When I’m already not keeping up with my current features – “Where’d They Go Wednesday” and Friday’s “Foto Feature,” it makes perfect sense to start a new feature. Sure – why not. Tuesday (or sometimes Thursday) tidbits are designed to share some of the interesting discoveries about the George family that I come across in my research.
Harold George Galand was born in Dunbar, PA on December 28, 1926 and died on May 8, 1992. He was the second son born to Philomena George and Anthony Galand. In 1955 he married Margaret Brown.
Harold and Margaret had two children, a daughter named Rosemary and a son named Richard Lee. Margaret died on January 21, 1968, when she was only 37.
In August 1968, Harold married the former Janet Bryson of Uniontown. They jointly owned and operated the Howard Johnson in Hopwood, which proved to be a profitable venture.
When Rick and I met Irene Veri in July 2013, she mentioned that Harold “The Baron” Galand was a famous chef and had worked at Seven Springs Resort. She also remembered that he had a radio show she sometimes listened to. In a conversation with Carole Ann or Lynnette, one of them mentioned that when they went to Harold’s funeral they were surprised to see that his pallbearers were all wearing white chef’s toques.
When I searched the Connellsville Daily Courier for “Harold Galand” I got 98 hits. It seems he is one of the more popular members of our family. The early articles were about his horse riding days and his role as President of the Fayette County Horse Owners Association. There was also a reference to him being a star athlete in high school. Harold organized a horse show in July 1954 that got a lot of press. Over 100 entries were expected from Pennsylvania and West Virginia. I love his horse’s name – Danger Rock.
Many of the references from the mid – 1960s to early 1970s were about Harold’s position as cafeteria manager at the Connellsville Joint High School and his job as “proprietor” of the Howard Johnson restaurant in Hopwood, PA. For those of you too young to remember Howard Johnsons, think Cracker Barrel but with a nice, clean, inexpensive motel attached. HOJOs, as they were called, sprang up along the interstate system in the United Stated in the 1960s, making it easy to take a long family trip by car, with convenient places to stop and eat and sleep along the way. Apparently if you stayed in the one in Hopwood PA you would have gotten some very good food.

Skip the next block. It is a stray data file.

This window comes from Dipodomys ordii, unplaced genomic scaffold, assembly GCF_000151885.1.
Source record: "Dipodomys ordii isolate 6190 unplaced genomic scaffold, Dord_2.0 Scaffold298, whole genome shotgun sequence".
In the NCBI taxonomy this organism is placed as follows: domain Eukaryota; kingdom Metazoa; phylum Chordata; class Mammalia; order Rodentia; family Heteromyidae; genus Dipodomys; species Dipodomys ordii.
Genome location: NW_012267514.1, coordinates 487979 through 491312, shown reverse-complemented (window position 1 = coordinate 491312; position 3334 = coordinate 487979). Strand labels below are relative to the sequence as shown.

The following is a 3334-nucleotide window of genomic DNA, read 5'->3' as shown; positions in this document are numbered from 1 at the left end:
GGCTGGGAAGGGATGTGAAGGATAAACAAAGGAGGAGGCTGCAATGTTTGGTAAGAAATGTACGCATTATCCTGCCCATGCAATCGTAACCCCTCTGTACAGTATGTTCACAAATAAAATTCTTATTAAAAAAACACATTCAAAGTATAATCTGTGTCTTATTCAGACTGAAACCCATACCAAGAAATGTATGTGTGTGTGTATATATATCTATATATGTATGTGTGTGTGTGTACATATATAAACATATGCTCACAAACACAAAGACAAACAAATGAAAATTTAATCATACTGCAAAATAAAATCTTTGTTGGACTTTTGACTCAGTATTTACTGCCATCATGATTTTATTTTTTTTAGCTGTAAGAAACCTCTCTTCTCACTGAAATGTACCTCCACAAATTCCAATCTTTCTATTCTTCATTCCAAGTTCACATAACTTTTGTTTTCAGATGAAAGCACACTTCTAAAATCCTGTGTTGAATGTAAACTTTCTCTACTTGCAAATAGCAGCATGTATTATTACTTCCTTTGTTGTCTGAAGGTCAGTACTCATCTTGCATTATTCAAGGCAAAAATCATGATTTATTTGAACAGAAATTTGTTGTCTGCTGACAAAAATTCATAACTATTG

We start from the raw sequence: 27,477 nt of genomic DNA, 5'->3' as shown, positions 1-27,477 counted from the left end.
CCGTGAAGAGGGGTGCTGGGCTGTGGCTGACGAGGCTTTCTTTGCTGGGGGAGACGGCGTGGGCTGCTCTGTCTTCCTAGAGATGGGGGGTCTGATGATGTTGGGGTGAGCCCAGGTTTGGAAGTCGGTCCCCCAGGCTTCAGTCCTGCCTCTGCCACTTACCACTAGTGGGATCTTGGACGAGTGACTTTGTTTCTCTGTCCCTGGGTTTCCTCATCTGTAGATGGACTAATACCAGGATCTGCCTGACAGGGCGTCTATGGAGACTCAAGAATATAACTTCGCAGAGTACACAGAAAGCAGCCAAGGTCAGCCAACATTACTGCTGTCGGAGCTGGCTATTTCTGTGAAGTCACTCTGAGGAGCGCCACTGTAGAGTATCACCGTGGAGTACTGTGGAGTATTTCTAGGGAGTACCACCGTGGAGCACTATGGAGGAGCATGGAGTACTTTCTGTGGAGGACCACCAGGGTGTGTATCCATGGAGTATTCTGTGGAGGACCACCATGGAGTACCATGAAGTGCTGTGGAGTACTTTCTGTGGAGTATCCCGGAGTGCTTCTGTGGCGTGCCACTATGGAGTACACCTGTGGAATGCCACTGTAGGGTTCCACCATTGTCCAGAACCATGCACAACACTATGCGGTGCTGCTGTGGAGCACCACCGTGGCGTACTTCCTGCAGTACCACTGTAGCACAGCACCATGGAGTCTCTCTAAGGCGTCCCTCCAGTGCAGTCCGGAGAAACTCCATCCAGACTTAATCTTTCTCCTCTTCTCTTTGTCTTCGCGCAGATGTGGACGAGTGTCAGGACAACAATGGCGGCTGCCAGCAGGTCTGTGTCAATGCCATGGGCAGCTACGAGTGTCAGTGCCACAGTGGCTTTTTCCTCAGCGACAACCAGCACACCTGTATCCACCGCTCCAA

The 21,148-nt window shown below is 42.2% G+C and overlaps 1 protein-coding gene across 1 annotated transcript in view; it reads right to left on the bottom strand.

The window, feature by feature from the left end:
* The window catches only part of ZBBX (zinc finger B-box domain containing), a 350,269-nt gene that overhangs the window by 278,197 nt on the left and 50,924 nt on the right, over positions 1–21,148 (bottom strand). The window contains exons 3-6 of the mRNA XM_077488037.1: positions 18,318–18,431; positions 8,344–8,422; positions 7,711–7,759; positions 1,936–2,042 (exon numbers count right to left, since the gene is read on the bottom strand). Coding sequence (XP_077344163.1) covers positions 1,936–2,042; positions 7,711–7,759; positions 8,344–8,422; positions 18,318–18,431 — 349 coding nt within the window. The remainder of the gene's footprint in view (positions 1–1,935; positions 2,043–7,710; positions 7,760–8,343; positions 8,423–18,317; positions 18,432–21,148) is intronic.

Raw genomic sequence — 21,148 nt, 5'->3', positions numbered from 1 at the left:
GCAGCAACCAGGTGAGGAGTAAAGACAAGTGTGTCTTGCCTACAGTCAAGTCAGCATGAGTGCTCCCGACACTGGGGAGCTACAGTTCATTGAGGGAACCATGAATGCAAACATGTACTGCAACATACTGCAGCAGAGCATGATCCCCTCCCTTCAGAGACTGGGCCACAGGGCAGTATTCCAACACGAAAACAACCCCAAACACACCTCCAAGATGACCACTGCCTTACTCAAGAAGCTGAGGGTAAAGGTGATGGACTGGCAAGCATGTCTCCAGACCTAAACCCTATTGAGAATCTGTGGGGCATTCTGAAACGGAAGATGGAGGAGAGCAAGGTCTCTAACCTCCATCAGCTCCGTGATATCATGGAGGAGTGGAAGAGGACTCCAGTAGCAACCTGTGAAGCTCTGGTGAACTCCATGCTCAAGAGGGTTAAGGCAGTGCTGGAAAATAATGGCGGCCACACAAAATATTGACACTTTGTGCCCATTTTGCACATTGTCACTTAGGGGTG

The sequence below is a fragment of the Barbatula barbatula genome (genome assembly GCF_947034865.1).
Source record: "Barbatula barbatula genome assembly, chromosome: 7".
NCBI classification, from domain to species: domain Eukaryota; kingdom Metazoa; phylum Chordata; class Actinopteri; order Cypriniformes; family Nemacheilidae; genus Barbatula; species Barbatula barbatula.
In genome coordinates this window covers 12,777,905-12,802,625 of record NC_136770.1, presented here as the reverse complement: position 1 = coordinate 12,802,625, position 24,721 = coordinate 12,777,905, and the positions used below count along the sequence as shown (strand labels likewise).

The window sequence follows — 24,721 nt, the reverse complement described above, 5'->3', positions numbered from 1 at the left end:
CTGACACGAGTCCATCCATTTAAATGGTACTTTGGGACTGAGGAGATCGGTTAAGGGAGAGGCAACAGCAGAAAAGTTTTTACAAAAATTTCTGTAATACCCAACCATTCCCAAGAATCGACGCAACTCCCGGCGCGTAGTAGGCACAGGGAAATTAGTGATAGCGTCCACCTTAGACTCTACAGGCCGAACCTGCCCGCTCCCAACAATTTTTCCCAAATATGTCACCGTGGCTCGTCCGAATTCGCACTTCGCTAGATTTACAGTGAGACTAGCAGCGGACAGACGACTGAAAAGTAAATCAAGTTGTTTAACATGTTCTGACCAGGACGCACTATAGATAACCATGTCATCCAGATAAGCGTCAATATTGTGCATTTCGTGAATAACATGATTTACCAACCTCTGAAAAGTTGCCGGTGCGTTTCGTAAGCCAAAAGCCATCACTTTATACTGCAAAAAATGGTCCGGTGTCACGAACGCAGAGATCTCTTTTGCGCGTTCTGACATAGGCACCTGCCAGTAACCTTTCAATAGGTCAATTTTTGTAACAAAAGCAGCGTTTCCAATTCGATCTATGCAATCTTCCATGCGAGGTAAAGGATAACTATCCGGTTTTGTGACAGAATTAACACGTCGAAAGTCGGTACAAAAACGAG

It seems that when the George families from Midland and East Liverpool visited Dunbar, Aunt Phil did all the cooking (not Grandma George). The Galands lived in the house behind Grandma’s, just up the hill on High Street. More than one cousin has described the bounty of Uncle Tony’s garden that stretched between the two houses. Perhaps Harold’s culinary training began in his mother’s kitchen. This article from 1975 mentions his election as vice president of the American Culinary Federation, Inc.
So here’s my first Tuesday Tidbit – a small snippet of my weekly finds. If you have any stories or memories of Cousin Harold that you can share – please leave a comment. If it’s too confusing to find the place to submit a comment, you can send me an email at kalenkingsbury.gmail.com.